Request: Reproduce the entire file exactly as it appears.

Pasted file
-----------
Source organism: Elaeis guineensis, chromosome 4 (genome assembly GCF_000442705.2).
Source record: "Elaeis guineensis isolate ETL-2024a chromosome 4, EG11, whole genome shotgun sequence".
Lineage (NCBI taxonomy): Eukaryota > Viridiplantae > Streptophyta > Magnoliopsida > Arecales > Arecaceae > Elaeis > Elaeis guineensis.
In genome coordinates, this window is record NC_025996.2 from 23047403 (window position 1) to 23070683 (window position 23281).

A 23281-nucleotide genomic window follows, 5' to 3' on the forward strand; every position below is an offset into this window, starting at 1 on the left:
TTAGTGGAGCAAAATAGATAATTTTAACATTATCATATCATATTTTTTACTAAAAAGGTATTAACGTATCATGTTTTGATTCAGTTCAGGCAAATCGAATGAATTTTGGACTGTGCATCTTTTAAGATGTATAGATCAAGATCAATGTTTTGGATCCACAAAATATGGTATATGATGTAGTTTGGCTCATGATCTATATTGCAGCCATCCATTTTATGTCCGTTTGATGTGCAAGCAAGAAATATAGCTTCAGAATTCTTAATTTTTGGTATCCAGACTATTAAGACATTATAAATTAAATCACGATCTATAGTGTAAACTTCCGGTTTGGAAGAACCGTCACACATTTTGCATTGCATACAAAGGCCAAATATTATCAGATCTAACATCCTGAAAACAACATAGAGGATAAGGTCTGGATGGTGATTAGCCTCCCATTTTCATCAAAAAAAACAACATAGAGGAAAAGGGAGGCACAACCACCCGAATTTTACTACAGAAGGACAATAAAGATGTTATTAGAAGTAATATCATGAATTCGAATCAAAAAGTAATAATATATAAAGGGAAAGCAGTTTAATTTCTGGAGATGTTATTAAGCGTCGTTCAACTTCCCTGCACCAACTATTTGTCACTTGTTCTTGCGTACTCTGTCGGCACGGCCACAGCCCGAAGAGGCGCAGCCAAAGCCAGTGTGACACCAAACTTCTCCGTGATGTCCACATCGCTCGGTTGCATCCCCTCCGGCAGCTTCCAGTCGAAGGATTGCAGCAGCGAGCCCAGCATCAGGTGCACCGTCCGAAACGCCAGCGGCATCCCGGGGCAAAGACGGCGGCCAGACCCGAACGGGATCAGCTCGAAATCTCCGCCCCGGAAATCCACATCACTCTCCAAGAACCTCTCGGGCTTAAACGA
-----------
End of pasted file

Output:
Source organism: Elaeis guineensis, chromosome 4 (genome assembly GCF_000442705.2).
Source record: "Elaeis guineensis isolate ETL-2024a chromosome 4, EG11, whole genome shotgun sequence".
Lineage (NCBI taxonomy): Eukaryota > Viridiplantae > Streptophyta > Magnoliopsida > Arecales > Arecaceae > Elaeis > Elaeis guineensis.
In genome coordinates, this window is record NC_025996.2 from 23047403 (window position 1) to 23070683 (window position 23281).

A 23281-nucleotide genomic window follows, 5' to 3' on the forward strand; every position below is an offset into this window, starting at 1 on the left:
TTAGTGGAGCAAAATAGATAATTTTAACATTATCATATCATATTTTTTACTAAAAAGGTATTAACGTATCATGTTTTGATTCAGTTCAGGCAAATCGAATGAATTTTGGACTGTGCATCTTTTAAGATGTATAGATCAAGATCAATGTTTTGGATCCACAAAATATGGTATATGATGTAGTTTGGCTCATGATCTATATTGCAGCCATCCATTTTATGTCCGTTTGATGTGCAAGCAAGAAATATAGCTTCAGAATTCTTAATTTTTGGTATCCAGACTATTAAGACATTATAAATTAAATCACGATCTATAGTGTAAACTTCCGGTTTGGAAGAACCGTCACACATTTTGCATTGCATACAAAGGCCAAATATTATCAGATCTAACATCCTGAAAACAACATAGAGGATAAGGTCTGGATGGTGATTAGCCTCCCATTTTCATCAAAAAAAACAACATAGAGGAAAAGGGAGGCACAACCACCCGAATTTTACTACAGAAGGACAATAAAGATGTTATTAGAAGTAATATCATGAATTCGAATCAAAAAGTAATAATATATAAAGGGAAAGCAGTTTAATTTCTGGAGATGTTATTAAGCGTCGTTCAACTTCCCTGCACCAACTATTTGTCACTTGTTCTTGCGTACTCTGTCGGCACGGCCACAGCCCGAAGAGGCGCAGCCAAAGCCAGTGTGACACCAAACTTCTCCGTGATGTCCACATCGCTCGGTTGCATCCCCTCCGGCAGCTTCCAGTCGAAGGATTGCAGCAGCGAGCCCAGCATCAGGTGCACCGTCCGAAACGCCAGCGGCATCCCGGGGCAAAGACGGCGGCCAGACCCGAACGGGATCAGCTCGAAATCTCCGCCCCGGAAATCCACATCACTCTCCAAGAACCTCTCGGGCTTAAACGA